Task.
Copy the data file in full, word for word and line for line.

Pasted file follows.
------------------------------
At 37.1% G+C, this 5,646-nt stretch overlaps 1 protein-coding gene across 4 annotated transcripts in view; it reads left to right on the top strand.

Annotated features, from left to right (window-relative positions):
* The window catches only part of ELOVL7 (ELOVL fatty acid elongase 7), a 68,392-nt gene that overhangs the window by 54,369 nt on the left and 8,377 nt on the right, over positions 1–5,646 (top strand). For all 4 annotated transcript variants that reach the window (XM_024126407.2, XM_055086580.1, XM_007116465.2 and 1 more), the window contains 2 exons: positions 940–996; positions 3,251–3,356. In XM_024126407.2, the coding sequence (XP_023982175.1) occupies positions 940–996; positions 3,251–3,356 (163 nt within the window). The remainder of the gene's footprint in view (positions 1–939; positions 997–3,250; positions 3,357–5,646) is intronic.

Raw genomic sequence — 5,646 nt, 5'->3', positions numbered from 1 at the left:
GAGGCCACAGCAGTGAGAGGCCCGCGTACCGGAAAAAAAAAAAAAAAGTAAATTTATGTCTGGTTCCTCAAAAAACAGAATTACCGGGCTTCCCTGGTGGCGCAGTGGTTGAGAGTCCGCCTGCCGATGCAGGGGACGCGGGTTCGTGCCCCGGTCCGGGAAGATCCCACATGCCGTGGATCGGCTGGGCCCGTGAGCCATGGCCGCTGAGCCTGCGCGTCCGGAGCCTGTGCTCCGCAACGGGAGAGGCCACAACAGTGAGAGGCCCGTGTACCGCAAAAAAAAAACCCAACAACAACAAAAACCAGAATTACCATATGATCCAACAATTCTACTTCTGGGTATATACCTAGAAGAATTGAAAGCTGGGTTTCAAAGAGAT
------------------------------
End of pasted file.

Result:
At 37.1% G+C, this 5,646-nt stretch overlaps 1 protein-coding gene across 4 annotated transcripts in view; it reads left to right on the top strand.

Annotated features, from left to right (window-relative positions):
* The window catches only part of ELOVL7 (ELOVL fatty acid elongase 7), a 68,392-nt gene that overhangs the window by 54,369 nt on the left and 8,377 nt on the right, over positions 1–5,646 (top strand). For all 4 annotated transcript variants that reach the window (XM_024126407.2, XM_055086580.1, XM_007116465.2 and 1 more), the window contains 2 exons: positions 940–996; positions 3,251–3,356. In XM_024126407.2, the coding sequence (XP_023982175.1) occupies positions 940–996; positions 3,251–3,356 (163 nt within the window). The remainder of the gene's footprint in view (positions 1–939; positions 997–3,250; positions 3,357–5,646) is intronic.

Raw genomic sequence — 5,646 nt, 5'->3', positions numbered from 1 at the left:
GAGGCCACAGCAGTGAGAGGCCCGCGTACCGGAAAAAAAAAAAAAAAGTAAATTTATGTCTGGTTCCTCAAAAAACAGAATTACCGGGCTTCCCTGGTGGCGCAGTGGTTGAGAGTCCGCCTGCCGATGCAGGGGACGCGGGTTCGTGCCCCGGTCCGGGAAGATCCCACATGCCGTGGATCGGCTGGGCCCGTGAGCCATGGCCGCTGAGCCTGCGCGTCCGGAGCCTGTGCTCCGCAACGGGAGAGGCCACAACAGTGAGAGGCCCGTGTACCGCAAAAAAAAAACCCAACAACAACAAAAACCAGAATTACCATATGATCCAACAATTCTACTTCTGGGTATATACCTAGAAGAATTGAAAGCTGGGTTTCAAAGAGAT